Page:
Impact of livestock diseases in Africa

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Peste des petits ruminants (PPR)

PPR has been described as the most destructive viral disease in small ruminants with young animals (3 – 18 months) being most susceptible. It is the main constraint to small ruminant production especially amongst pastoral communities with production losses ranging from 50 – 90 % and mortality rates of 10 – 90%. When associated with other diseases such as Capripox, mortality can reach 100%.

In early 2000s, an animal disease consultancy of the FAO singled out PPR as one of the important animal diseases to be taken into consideration in poverty alleviation policies. The PPR vaccine has the ability to prevent infection, the disease and further shedding and it confers life-long immunity.

Geographical spread

PPR is widespread in Western and Central Africa and appears to be spreading in Eastern Africa as well. The disease is also present in Middle East, the sub-Indian Continent and several Asian countries. Although good data is scarce in Africa, recent vaccination campaigns in Kenya (more than 10 million animals vaccinated), Northern Uganda and Somalia indicate that the situation is quite alarming. The disease was reported in Tanzania in December 2008 and is currently ravaging sheep and goats in Ethiopia. In recent years PPR has been spreading northward and has been diagnosed in Morocco with a high risk of spreading into southern Europe.


The socio-economic importance of PPR is a result of heavy losses at production level and market effects along the value chain. It is estimated that 10% of the total impact of the disease is on trade and public expenditure and 90% on herd productivity.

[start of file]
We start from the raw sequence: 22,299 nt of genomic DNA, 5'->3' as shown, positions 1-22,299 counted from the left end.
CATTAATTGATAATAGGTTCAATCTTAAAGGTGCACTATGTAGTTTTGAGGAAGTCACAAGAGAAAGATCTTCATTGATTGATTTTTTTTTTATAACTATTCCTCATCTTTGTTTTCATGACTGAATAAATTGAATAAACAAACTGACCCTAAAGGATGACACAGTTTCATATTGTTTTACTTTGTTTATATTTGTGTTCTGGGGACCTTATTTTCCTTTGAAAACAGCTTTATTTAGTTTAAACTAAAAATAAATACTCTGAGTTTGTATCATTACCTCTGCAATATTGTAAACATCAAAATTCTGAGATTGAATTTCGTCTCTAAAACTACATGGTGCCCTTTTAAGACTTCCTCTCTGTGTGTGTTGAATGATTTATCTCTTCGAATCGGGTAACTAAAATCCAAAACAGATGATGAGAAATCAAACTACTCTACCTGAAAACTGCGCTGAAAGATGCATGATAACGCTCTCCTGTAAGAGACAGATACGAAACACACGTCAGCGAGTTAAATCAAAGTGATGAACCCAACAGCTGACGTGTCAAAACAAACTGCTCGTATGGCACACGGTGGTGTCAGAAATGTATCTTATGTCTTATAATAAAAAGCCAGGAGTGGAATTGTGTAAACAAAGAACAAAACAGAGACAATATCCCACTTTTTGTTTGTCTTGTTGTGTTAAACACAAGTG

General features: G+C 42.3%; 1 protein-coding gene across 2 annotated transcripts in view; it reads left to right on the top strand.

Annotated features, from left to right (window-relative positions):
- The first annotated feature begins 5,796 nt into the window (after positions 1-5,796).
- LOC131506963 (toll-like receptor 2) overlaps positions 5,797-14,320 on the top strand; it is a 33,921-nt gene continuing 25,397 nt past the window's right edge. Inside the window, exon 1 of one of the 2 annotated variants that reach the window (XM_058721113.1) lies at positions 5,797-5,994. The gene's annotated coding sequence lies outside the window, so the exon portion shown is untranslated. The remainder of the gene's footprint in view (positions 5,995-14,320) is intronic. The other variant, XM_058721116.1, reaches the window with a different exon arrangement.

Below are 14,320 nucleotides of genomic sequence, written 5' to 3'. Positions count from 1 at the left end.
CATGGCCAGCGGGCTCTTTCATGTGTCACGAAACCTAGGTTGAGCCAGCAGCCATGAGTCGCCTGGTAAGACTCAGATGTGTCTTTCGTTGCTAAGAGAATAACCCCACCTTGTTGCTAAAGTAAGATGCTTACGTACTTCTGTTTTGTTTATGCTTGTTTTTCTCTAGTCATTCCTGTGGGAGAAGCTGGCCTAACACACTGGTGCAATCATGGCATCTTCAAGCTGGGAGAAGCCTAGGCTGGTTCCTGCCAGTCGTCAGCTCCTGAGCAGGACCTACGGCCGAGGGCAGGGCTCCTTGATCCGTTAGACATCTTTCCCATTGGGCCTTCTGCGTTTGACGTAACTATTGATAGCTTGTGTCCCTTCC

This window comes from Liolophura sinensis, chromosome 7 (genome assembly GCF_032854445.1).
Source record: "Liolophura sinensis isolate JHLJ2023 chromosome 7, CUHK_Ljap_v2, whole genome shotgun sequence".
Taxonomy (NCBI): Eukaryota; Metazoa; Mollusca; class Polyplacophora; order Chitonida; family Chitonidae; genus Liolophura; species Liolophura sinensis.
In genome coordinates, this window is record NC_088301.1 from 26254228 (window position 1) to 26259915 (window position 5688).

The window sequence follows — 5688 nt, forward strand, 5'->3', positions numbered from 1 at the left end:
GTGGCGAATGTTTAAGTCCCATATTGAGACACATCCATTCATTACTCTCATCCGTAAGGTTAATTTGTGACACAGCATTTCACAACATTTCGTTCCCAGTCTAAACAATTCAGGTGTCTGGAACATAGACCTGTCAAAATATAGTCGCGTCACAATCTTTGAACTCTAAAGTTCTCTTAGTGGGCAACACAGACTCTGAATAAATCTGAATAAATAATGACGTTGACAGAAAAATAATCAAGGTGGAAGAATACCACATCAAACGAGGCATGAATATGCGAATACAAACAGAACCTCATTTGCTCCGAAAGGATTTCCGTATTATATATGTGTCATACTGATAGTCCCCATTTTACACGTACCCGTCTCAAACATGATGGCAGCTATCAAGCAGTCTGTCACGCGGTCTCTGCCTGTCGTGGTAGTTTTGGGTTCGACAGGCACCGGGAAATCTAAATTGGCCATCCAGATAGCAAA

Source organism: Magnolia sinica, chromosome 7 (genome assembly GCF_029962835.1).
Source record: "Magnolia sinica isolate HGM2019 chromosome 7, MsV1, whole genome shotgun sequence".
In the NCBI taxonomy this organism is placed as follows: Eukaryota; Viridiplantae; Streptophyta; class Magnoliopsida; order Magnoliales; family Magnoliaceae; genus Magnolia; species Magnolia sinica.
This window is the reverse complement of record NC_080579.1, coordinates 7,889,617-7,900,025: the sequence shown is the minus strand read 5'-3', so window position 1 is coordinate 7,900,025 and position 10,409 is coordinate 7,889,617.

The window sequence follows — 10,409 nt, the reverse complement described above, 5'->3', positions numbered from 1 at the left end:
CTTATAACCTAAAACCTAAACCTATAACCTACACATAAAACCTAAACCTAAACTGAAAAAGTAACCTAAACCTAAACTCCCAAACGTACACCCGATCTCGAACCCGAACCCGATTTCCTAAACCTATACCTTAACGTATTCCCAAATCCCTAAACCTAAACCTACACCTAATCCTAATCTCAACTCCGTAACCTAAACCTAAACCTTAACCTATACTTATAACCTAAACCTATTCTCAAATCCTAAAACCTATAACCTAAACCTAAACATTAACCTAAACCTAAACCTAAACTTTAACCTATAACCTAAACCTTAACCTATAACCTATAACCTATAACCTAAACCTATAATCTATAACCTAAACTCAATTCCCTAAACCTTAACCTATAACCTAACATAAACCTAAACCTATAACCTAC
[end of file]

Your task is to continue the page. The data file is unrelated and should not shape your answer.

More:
• In Nigeria, an outbreak that occurred in 1979 killed 10-20% of the national small ruminant flock that was estimated at US$ 75 million.
  • A cost benefit analysis conducted in Niger in 1993 to assess the benefit of vaccination against PPR concluded that an investment of US$ 2 million on vaccination would generate US$ 24 million in return for a five year vaccination program.
  • In Ethiopia FAO estimates that losses associated with PPR reached an average of US$ 375 per flock per year, with an average of 143 small ruminants per flock (an average loss of more than US$ 2 per animal).
  • In the 2008 outbreak in Kenya, the cost of vaccines used is estimated at € 4.8 million out of a total vaccination campaign cost of €12 million.

The important direct economic losses caused by PPR are often further aggravated by the sanitary measures imposed by authorities in controlling animal movement and trade restriction on their by-products. Because of the high negative economic impact in countries affected by PPR, this disease is one of the priorities of the FAO Emergency Preventive System (EMPRES) programme.

Vaccine production

A number of African laboratories in Botswana, Cameroon, Niger, Mali, Senegal, Nigeria, Morocco, Chad, Kenya and Ethiopia, and some in the Middle East have obtained the seed stock for the vaccine from the OIE Reference Laboratory at CIRAD-EMVT (Elevage et Médecine Vétérinaire Tropicale) and are producing the vaccine.